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Can pro-natalist policy be effective?


  • Marek Loužek


The article is concerned with pro-natalist policies, examining empirically their effectiveness. There are proposed four hypotheses: continuous decline of the birth rate; adaptive model; natural-rate hypothesis; crowding-out hypothesis. Nine countries are tested: Germany, Italy, Sweden and France before the World War II and Romania, Bulgaria, Czechoslovakia, Hungary and East Germany during the communism. Best empirical results arise from the crowding-out hypothesis. Good results follow from the adaptive model and the continuous decline of birth rates. The natural-rate hypothesis has small explanatory power. Pro-natalist policies, according to this study, are not too effective.

Suggested Citation

  • Marek Loužek, 2003. "Can pro-natalist policy be effective?," Prague Economic Papers, University of Economics, Prague, vol. 2003(3).
  • Handle: RePEc:prg:jnlpep:v:2003:y:2003:i:3:id:218

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    References listed on IDEAS

    1. Haltiwanger, John & Waldman, Michael, 1985. "Rational Expectations and the Limits of Rationality: An Analysis of Heterogeneity," American Economic Review, American Economic Association, vol. 75(3), pages 326-340, June.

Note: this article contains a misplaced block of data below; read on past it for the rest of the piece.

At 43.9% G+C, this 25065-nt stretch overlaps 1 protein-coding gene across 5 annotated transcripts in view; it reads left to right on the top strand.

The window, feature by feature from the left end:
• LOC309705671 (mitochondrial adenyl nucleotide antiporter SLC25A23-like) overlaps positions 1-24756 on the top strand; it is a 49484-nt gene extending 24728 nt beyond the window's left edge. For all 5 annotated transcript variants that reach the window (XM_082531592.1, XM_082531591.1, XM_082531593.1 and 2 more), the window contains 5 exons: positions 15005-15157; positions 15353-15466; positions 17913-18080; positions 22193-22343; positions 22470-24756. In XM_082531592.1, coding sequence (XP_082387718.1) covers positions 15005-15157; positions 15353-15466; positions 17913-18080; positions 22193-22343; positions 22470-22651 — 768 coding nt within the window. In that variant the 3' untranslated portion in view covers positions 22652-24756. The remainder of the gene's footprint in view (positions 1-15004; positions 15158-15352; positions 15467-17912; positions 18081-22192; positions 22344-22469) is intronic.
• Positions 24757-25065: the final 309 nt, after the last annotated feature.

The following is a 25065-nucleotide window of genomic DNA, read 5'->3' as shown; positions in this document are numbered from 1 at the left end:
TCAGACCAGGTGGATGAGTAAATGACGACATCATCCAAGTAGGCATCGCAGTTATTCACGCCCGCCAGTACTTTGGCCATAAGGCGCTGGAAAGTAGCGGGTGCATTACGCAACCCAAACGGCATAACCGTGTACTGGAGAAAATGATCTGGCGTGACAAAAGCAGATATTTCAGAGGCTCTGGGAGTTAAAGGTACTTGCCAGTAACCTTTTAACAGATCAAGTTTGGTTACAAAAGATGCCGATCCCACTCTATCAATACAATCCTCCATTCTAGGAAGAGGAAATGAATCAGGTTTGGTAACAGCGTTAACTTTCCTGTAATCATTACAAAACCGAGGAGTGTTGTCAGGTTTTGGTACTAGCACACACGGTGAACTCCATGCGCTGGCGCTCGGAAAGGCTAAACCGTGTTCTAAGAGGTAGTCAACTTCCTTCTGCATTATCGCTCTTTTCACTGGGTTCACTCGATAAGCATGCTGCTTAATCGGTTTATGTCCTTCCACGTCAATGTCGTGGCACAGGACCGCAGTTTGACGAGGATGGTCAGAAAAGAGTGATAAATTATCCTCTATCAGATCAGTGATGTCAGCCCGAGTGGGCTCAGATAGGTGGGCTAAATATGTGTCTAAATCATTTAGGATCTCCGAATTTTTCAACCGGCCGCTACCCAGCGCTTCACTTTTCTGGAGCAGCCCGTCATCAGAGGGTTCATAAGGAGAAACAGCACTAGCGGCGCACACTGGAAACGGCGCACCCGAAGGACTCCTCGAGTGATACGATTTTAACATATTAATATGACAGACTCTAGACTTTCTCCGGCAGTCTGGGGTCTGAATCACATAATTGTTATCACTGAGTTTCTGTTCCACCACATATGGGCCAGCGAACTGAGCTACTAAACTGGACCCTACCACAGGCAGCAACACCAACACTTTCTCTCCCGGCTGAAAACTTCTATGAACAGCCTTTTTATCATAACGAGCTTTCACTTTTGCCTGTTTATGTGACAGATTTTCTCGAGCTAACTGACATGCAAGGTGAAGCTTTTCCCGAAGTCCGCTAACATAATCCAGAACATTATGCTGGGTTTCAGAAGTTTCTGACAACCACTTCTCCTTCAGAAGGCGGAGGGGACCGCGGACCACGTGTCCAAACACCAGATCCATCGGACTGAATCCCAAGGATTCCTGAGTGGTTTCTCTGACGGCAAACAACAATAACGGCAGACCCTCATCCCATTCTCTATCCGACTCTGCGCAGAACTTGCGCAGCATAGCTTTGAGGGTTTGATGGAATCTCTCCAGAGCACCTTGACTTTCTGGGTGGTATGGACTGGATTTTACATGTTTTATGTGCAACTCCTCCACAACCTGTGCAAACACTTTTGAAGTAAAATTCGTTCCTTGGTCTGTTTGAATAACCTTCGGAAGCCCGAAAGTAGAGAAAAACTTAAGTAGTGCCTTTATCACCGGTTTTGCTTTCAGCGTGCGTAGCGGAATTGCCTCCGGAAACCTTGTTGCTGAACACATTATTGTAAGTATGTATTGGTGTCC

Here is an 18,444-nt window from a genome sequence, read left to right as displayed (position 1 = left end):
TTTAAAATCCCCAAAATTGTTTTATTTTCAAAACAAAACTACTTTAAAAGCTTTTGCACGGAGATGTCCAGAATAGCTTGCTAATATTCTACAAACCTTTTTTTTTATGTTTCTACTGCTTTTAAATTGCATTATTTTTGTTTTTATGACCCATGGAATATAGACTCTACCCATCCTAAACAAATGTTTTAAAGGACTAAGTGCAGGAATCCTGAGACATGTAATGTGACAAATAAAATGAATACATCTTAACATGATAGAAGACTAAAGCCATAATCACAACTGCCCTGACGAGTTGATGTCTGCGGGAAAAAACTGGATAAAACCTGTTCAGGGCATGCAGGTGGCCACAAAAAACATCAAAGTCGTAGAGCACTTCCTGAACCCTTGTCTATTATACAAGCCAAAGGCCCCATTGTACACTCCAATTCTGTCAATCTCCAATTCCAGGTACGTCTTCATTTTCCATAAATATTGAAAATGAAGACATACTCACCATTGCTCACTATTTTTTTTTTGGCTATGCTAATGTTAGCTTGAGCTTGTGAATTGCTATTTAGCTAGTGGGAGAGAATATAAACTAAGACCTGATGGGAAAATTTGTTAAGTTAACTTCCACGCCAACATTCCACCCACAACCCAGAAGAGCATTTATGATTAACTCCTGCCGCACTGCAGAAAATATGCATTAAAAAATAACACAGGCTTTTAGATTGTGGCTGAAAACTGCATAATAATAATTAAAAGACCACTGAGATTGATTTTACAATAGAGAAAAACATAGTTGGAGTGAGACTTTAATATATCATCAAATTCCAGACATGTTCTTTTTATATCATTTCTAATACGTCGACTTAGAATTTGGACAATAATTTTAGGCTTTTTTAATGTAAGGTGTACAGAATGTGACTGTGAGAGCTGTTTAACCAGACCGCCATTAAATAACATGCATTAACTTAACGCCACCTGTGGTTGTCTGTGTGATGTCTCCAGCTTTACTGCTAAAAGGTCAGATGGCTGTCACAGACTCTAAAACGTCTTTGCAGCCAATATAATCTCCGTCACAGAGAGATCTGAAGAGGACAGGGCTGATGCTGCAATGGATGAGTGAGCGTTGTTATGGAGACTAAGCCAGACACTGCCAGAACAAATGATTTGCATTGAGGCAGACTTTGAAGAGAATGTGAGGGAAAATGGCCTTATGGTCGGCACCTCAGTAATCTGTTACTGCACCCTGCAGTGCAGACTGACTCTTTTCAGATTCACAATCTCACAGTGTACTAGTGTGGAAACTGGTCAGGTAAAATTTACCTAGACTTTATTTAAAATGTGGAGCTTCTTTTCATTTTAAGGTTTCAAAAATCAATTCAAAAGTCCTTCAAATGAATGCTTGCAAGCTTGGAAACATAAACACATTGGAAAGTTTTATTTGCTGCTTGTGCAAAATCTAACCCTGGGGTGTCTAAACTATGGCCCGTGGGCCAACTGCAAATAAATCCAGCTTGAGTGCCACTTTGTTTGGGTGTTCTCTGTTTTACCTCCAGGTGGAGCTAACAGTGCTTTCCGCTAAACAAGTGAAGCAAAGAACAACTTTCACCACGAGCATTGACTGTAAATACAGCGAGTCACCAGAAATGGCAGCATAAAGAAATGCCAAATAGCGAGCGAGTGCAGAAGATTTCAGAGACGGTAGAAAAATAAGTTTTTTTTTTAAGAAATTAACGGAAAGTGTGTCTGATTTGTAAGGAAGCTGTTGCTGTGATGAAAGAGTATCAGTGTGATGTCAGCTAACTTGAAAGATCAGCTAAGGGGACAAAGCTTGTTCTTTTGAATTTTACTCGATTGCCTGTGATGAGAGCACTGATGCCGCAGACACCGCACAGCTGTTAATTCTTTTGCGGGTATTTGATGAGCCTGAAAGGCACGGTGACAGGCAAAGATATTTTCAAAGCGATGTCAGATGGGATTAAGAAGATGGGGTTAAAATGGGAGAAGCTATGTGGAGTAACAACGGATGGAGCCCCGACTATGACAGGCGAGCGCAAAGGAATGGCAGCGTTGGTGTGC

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    4. Chiarella, Carl & He, Xue-Zhong, 2003. "Heterogeneous Beliefs, Risk, And Learning In A Simple Asset-Pricing Model With A Market Maker," Macroeconomic Dynamics, Cambridge University Press, vol. 7(04), pages 503-536, September.
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    6. Lucas, Robert E, Jr, 1978. "Asset Prices in an Exchange Economy," Econometrica, Econometric Society, vol. 46(6), pages 1429-1445, November.
    7. Carl Chiarella, 1992. "The Dynamics of Speculative Behaviour," Working Paper Series 13, Finance Discipline Group, UTS Business School, University of Technology, Sydney.
    8. Zeeman, E. C., 1974. "On the unstable behaviour of stock exchanges," Journal of Mathematical Economics, Elsevier, vol. 1(1), pages 39-49, March.
    9. Gaunersdorfer, Andrea, 2000. "Endogenous fluctuations in a simple asset pricing model with heterogeneous agents," Journal of Economic Dynamics and Control, Elsevier, vol. 24(5-7), pages 799-831, June.
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    More about this item


    population policy; pro-natalist sentiment; static model; dynamic model; constant decline in the birth rate; adaptive model; natural-rate hypothesis; crowding-out hypothesis;

    JEL classification:

    • C22 - Mathematical and Quantitative Methods - - Single Equation Models; Single Variables - - - Time-Series Models; Dynamic Quantile Regressions; Dynamic Treatment Effect Models; Diffusion Processes
    • C52 - Mathematical and Quantitative Methods - - Econometric Modeling - - - Model Evaluation, Validation, and Selection
    • J11 - Labor and Demographic Economics - - Demographic Economics - - - Demographic Trends, Macroeconomic Effects, and Forecasts
    • J13 - Labor and Demographic Economics - - Demographic Economics - - - Fertility; Family Planning; Child Care; Children; Youth


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